Posted on Tue, Aug. 29, 2006
Cuba's dictatorship is ripe for transition
BY OSCAR ARIAS SANCHEZ
In his third inaugural address, Franklin Delano Roosevelt told us that,
''The democratic aspiration is no mere recent phase of human history. It
is human history.'' Without democracy, liberty is no more than a mirage.
Political stability, economic well-being and social justice are denied.
By this point in history it is clear that noble ends cannot be achieved
by immoral means, that liberty does not sprout from oppression, that
dictatorship can satisfy people's most basic needs but not their most
important needs, like respect for their dignity. Only democracy can do this.
The establishment of democracy in Latin America has been a long learning
process, slow, prone to relapse, but ultimately invaluable. It has taken
root in every nation in the hemisphere but one. Today Cuba is the only
exception in the great Latin American transformation toward liberty --
the only country in the region to deny that democracy, no matter its
strengths and weaknesses, is the historical destiny of humanity.
For those who genuinely believe that democracy is a right of all
mankind, the time for covering up what we know to be true has long past.
Cuba is not some different kind of democracy, nor has it followed a path
chosen by the Cuban people. Cuba is, plain and simple, a dictatorship,
and this gives great pain to those of us who love liberty. For a
democracy means something very concrete: free, multiparty elections;
free association and expression; spaces to exercise the right to dissent
and peacefully demonstrate; freedom of the press and freedom from
censorship. Above all, democracy means political power subject to checks
and balances, the most important of which being citizen control over
regularly scheduled elections and the clear possibility for power to
change hands. None of this exists in Cuba.
If someone insists on affirming that the Cuban people reject democracy
and its privileges, we would have to tell them that a vast
anthropological and genetic gap must exist between them and the East
Germans, who celebrated with unbounded joy the fall of the Berlin Wall.
A vast gap must exist between them and the Czechs, who took to the
streets by the thousands to bring about the Velvet Revolution.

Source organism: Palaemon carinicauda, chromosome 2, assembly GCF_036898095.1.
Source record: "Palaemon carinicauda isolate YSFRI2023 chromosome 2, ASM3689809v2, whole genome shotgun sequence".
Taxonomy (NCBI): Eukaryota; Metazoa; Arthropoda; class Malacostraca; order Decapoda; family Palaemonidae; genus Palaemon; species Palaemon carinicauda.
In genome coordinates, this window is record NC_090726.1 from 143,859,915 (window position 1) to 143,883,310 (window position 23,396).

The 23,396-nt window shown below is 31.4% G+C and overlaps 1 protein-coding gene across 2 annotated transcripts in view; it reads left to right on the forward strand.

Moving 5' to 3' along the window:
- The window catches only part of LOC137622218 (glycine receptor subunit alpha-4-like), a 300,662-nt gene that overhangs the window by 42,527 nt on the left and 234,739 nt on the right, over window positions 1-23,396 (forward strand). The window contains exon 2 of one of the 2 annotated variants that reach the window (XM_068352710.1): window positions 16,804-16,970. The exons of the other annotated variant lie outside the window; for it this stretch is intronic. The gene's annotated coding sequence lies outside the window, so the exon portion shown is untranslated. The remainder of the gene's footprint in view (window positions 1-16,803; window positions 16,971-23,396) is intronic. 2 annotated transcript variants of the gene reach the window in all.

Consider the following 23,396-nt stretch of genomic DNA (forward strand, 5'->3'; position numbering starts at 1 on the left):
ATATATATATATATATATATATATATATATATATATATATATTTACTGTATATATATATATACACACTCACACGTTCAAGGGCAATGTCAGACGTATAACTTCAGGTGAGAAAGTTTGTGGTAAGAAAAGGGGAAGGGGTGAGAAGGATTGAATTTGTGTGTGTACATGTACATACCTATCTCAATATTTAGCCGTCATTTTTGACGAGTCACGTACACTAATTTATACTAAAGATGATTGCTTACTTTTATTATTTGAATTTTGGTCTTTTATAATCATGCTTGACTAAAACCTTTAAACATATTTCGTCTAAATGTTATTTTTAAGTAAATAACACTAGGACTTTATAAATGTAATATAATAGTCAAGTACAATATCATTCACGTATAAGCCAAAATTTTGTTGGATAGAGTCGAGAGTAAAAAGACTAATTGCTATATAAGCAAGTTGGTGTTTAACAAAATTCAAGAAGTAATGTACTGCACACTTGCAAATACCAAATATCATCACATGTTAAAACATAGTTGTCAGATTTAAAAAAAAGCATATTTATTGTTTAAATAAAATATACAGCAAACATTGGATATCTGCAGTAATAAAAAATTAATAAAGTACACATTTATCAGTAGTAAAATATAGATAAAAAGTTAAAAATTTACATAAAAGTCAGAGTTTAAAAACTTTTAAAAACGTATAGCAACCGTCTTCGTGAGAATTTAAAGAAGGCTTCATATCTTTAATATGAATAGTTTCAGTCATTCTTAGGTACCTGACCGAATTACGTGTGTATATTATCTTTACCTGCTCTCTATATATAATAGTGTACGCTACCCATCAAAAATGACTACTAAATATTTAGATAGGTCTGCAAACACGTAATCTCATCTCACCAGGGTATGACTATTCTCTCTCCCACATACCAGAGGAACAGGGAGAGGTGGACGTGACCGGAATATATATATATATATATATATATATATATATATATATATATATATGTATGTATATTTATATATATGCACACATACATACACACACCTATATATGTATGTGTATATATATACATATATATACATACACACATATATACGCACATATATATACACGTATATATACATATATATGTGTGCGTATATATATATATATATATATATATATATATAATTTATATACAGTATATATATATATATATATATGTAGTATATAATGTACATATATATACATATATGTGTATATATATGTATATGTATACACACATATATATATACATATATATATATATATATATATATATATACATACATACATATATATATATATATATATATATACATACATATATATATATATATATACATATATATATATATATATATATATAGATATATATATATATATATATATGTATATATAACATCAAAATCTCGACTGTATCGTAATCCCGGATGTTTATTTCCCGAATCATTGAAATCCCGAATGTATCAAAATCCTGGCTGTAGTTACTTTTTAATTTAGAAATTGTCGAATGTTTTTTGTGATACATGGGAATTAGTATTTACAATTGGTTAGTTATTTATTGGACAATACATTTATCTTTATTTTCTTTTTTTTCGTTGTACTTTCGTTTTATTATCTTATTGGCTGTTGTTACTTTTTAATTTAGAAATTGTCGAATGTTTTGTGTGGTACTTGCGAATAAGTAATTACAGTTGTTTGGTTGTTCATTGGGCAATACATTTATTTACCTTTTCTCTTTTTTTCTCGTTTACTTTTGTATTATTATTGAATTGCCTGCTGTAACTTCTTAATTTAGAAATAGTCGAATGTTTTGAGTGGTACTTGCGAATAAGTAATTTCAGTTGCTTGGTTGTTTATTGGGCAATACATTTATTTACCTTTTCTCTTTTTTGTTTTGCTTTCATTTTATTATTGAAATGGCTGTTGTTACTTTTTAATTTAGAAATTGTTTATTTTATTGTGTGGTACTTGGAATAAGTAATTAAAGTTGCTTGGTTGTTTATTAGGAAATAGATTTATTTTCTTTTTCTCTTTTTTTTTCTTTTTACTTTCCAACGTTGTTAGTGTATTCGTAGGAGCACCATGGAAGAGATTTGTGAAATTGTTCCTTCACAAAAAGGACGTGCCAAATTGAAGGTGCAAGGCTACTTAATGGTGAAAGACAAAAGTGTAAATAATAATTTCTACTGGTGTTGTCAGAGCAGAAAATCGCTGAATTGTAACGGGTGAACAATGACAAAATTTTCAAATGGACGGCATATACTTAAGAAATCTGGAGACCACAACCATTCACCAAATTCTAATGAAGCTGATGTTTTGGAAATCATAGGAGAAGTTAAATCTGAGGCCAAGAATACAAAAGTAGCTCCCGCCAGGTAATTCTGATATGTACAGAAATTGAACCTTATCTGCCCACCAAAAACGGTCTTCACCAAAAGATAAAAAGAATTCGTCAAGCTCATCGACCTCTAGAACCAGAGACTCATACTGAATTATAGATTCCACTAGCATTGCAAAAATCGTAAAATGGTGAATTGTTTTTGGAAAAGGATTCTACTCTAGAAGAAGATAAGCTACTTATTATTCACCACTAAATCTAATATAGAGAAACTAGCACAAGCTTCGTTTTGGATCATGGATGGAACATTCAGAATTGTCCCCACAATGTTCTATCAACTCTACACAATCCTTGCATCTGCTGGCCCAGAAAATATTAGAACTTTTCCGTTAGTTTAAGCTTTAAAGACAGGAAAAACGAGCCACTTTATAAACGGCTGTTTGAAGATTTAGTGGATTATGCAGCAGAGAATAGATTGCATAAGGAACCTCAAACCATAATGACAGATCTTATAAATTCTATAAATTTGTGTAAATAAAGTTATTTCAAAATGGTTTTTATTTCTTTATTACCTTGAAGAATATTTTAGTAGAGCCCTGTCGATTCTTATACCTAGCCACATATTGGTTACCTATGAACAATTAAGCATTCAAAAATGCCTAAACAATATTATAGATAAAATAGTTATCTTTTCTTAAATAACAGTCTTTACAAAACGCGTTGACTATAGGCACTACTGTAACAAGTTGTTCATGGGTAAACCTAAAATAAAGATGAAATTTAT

There must be a gap between Cubans and Chinese students massacred in
Tiananmen Square; between them and activists who risk their lives to
join their voices with Aung San Suu Kyi to call for democracy in
Myanmar; between them and the thousands and thousands of Spaniards,
Argentines, Chileans, Uruguayans, Portuguese, Brazilians, Peruvians,
Salvadorans and Nicaraguans who lost their lives, liberty or their
citizenship in the struggle against dictatorship and for the rights that
are the essence of democracy. We would have to tell them, essentially,
that Cuba is in complete defiance of history.
I would like to think that the recovery of President Fidel Castro will
finally open a long-postponed debate over a democratic transition on the
island. It is a discussion in which Latin American countries have a
right to participate. This participation does not mean setting a course
for the Cuban people, it means creating the conditions for the Cuban
people to truly choose a course for themselves.
The first and most urgent guarantee for which we must struggle in every
international forum is the lifting of the economic embargo to which the
island has been subject for decades. The second is a Latin American
commitment to strongly pressure for the closure of the U.S. naval base
at Guantánamo Bay and the return of the territory to Cuba.
The unequivocal support of the nations of Latin America for both these
actions constitutes a reasonable foundation for asking the Cuban
government for clear signs of democratization. The Cuban regime should
give these signs not so much as a show of good will but as a strategic
step to make possible an orderly transition, making possible more-ample
international support and the preservation of certain accomplishments of
The situation in Cuba is much more than a political problem. Above all
it is, as former Costa Rican President José Figueres Ferrer warned
decades ago, a human problem. The Cuban people deserve to choose their
own destiny. If those of us in Latin America who believe in the
democratic system contribute to making that possible, I am sure that
Cubans, too, will choose to make the transition, along with all of us,
to the great adventure of liberty and the path of democracy on which our
community of nations has irrevocably embarked.
Oscar Arias Sánchez is president of the Republic of Costa Rica and
winner of the 1987 Nobel Peace Prize.